• If you are FaceTiming you might want to show your face first when you start and then flip the camera around for the walking tour. Again, it’s great to see a face and make the whole experience feel more authentic. Future residents want to get to know the staff that’s running the community where they may move into!
  • Keep each tour short and to one apartment type.
  • Do tours of your amenity spaces as well (great to have these already shot and edited so you can send them out to prospective residents right away).
  • Speak clearly towards the camera so that the audio is as clear as possible.
  • Do your best to avoid your reflection in windows and mirrors so as to not be a distraction during the tour (if it’s a FaceTime or live streaming, then you might want to wave into the mirror to make it more personable).

Filming is done. Now what?

If you used Facebook Live to do the tour, you can save your video and use it again. The “save button” at the end of a Facebook live session does indeed save the file to the device’s gallery in addition to the Facebook web gallery.

If you have the ability, it’s nice to put your branding and the tour title (what the tour is of) before the video starts and possibly even after. Adding soft music is also an option, but don’t have it compete with the audio of you narrating the tour.

Adding specific text callouts in the video can help punctuate specific selling points and create a visual for features that can’t be shown (soundproof windows, size of the unit, smart home features, etc.). As well, text callouts provide a more polished and professional look as this video will represent your brand.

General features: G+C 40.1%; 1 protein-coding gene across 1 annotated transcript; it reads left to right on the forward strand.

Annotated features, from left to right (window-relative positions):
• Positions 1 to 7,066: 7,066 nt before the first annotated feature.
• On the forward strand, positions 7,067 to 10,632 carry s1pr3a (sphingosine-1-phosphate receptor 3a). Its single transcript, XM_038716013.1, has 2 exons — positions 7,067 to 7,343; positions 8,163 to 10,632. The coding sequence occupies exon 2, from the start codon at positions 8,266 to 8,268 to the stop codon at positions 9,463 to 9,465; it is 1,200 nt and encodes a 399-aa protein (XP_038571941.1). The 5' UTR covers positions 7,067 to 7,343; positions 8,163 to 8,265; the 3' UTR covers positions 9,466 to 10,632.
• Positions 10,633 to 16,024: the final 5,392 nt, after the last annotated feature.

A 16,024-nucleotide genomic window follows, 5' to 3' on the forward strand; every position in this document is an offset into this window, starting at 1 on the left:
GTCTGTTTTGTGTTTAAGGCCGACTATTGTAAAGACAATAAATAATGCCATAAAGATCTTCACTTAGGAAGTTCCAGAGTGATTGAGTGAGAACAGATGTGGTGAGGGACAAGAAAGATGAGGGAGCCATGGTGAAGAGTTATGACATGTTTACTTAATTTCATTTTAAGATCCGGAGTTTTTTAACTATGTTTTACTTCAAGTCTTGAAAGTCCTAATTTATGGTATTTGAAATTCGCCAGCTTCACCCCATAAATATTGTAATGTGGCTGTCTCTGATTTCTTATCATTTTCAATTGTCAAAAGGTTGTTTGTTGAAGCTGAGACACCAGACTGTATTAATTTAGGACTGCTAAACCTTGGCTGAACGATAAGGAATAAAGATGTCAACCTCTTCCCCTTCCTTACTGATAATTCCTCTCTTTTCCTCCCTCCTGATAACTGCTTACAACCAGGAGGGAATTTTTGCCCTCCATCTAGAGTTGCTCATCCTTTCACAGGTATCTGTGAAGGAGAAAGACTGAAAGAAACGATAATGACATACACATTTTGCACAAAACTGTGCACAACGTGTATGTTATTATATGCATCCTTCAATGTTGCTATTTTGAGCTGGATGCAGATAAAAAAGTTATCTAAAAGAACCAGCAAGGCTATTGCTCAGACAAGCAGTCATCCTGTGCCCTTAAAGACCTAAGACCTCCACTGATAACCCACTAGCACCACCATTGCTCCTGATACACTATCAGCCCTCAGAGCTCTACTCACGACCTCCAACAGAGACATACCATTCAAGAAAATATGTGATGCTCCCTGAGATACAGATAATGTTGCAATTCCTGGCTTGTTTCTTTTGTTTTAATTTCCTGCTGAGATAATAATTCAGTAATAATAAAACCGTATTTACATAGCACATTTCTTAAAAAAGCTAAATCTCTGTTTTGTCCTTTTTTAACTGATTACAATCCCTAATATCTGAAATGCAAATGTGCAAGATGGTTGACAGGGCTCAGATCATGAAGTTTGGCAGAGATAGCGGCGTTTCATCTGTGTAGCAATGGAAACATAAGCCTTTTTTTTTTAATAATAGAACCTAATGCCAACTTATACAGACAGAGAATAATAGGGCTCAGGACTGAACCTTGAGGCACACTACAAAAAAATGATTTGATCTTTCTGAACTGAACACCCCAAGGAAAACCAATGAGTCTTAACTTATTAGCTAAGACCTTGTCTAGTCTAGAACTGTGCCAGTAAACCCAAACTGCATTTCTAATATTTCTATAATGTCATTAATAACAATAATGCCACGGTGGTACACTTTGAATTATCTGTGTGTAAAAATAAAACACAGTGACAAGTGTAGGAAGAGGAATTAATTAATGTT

Like any content created for your community, it’s important to know how to best use it. These tours are not meant to replace the more stylized and produced content that you should use in your normal marketing efforts, so we wouldn’t suggest using these videos the same way. These are best sent to specific people that are interested in a tour but can’t do it in person. These are tools best used once a future resident is past the awareness and consideration phase of the marketing funnel and is ready to convert but just wants to see the exact product they are about to purchase.

So there you have it, you are ready to start creating your video tour! As usual, if you would like some assistance, we are here to help! Contact GTMA Partnerships and we can walk you through your options.

 

Jason Naumann

The Ultimate Guide to C-C-P-A without the P-A-I-N

NEXT POST
  • This field is for validation purposes and should be left unchanged.
  • This field is for validation purposes and should be left unchanged.